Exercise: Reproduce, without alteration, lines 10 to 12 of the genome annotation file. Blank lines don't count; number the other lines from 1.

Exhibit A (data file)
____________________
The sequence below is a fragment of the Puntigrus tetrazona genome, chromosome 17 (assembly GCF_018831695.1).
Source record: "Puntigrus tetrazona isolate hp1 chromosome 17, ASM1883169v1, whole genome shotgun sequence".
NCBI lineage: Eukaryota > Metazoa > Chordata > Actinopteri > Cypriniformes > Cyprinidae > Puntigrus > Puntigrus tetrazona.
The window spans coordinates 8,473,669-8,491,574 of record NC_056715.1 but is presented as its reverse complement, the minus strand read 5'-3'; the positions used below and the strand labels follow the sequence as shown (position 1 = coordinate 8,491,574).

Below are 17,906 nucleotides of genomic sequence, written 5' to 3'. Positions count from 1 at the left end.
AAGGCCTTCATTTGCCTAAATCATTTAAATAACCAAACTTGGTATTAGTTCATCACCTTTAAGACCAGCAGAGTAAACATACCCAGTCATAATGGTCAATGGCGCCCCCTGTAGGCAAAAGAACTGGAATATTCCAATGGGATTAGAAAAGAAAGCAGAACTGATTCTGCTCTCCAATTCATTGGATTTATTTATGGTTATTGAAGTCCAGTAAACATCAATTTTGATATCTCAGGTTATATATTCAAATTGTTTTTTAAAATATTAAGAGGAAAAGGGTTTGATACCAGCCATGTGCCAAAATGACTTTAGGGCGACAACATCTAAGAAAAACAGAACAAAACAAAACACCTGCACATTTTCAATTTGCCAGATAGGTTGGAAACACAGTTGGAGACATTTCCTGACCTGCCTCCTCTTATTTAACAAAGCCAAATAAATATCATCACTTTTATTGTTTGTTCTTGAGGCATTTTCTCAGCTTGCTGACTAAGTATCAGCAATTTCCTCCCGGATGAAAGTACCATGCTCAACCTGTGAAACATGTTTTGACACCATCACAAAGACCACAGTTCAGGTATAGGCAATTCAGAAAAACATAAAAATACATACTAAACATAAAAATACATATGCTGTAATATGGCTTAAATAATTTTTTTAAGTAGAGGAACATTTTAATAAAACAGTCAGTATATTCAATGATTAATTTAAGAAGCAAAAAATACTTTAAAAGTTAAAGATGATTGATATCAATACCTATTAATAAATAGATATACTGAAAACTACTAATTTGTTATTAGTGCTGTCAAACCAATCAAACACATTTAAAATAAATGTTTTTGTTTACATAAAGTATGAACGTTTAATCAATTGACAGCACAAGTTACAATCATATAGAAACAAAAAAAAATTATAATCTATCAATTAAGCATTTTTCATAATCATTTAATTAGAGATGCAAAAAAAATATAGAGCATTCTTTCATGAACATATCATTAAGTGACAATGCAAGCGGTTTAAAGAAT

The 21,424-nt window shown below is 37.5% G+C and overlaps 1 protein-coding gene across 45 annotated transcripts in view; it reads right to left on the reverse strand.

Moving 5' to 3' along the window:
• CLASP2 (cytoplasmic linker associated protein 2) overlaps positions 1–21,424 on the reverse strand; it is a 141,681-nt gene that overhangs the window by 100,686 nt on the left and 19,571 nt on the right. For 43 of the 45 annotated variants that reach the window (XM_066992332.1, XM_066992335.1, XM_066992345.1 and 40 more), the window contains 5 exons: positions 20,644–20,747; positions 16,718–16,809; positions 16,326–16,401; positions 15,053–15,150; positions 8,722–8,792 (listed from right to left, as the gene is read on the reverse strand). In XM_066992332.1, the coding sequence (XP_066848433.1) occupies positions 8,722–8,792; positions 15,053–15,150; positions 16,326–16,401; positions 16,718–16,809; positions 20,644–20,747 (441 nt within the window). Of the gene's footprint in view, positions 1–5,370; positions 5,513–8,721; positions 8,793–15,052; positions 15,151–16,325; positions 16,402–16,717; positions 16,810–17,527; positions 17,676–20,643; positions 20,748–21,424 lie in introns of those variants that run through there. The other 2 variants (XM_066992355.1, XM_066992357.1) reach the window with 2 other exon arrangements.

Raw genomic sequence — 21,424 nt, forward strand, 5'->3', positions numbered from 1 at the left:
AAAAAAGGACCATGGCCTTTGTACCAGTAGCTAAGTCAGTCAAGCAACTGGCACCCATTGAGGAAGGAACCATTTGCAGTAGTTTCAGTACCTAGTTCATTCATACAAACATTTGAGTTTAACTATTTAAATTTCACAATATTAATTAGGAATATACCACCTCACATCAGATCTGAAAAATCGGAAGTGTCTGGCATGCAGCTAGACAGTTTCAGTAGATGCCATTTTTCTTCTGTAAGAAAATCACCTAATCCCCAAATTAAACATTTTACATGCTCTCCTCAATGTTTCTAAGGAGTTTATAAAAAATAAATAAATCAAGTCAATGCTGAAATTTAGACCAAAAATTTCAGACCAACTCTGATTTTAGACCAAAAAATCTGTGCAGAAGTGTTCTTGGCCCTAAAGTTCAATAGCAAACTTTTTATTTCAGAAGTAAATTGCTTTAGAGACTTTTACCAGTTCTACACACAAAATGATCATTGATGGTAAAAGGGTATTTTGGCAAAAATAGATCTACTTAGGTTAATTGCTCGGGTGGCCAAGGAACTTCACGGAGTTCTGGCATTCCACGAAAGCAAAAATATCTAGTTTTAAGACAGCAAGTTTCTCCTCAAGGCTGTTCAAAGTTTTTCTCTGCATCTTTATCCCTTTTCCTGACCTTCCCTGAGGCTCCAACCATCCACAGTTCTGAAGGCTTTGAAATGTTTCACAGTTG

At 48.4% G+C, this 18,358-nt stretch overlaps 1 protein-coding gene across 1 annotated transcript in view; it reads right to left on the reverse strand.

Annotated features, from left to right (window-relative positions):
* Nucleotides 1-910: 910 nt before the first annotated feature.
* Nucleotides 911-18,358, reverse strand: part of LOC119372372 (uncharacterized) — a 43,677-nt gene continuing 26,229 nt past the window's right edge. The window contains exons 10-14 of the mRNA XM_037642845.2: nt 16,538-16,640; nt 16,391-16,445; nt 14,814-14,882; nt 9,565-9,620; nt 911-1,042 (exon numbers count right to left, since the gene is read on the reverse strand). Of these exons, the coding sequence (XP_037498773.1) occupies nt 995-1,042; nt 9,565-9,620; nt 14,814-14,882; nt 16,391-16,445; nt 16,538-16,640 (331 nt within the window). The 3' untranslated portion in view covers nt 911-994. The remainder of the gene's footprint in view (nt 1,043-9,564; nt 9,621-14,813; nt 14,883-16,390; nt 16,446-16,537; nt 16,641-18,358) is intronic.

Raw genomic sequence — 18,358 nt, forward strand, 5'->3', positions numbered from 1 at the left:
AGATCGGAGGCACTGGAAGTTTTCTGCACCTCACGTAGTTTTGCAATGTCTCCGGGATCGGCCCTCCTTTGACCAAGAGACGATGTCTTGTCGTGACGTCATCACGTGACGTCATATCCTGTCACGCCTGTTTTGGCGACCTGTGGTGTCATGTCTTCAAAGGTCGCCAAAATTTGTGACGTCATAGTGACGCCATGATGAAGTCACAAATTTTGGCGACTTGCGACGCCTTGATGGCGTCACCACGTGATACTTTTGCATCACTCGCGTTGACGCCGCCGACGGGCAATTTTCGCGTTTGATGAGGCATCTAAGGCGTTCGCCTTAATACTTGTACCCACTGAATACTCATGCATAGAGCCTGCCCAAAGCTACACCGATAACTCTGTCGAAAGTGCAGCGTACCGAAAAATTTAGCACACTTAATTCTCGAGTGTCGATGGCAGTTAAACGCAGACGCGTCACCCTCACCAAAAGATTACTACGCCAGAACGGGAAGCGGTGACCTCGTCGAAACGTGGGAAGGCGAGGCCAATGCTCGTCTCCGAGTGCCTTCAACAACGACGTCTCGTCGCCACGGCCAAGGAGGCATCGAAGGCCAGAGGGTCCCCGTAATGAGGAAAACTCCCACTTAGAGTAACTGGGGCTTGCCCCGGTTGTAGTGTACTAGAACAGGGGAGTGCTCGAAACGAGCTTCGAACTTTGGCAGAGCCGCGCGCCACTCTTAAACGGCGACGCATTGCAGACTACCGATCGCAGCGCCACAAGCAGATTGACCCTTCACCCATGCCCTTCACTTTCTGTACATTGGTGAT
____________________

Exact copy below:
Raw genomic sequence — 21,424 nt, forward strand, 5'->3', positions numbered from 1 at the left:
AAAAAAGGACCATGGCCTTTGTACCAGTAGCTAAGTCAGTCAAGCAACTGGCACCCATTGAGGAAGGAACCATTTGCAGTAGTTTCAGTACCTAGTTCATTCATACAAACATTTGAGTTTAACTATTTAAATTTCACAATATTAATTAGGAATATACCACCTCACATCAGATCTGAAAAATCGGAAGTGTCTGGCATGCAGCTAGACAGTTTCAGTAGATGCCATTTTTCTTCTGTAAGAAAATCACCTAATCCCCAAATTAAACATTTTACATGCTCTCCTCAATGTTTCTAAGGAGTTTATAAAAAATAAATAAATCAAGTCAATGCTGAAATTTAGACCAAAAATTTCAGACCAACTCTGATTTTAGACCAAAAAATCTGTGCAGAAGTGTTCTTGGCCCTAAAGTTCAATAGCAAACTTTTTATTTCAGAAGTAAATTGCTTTAGAGACTTTTACCAGTTCTACACACAAAATGATCATTGATGGTAAAAGGGTATTTTGGCAAAAATAGATCTACTTAGGTTAATTGCTCGGGTGGCCAAGGAACTTCACGGAGTTCTGGCATTCCACGAAAGCAAAAATATCTAGTTTTAAGACAGCAAGTTTCTCCTCAAGGCTGTTCAAAGTTTTTCTCTGCATCTTTATCCCTTTTCCTGACCTTCCCTGAGGCTCCAACCATCCACAGTTCTGAAGGCTTTGAAATGTTTCACAGTTG

At 48.4% G+C, this 18,358-nt stretch overlaps 1 protein-coding gene across 1 annotated transcript in view; it reads right to left on the reverse strand.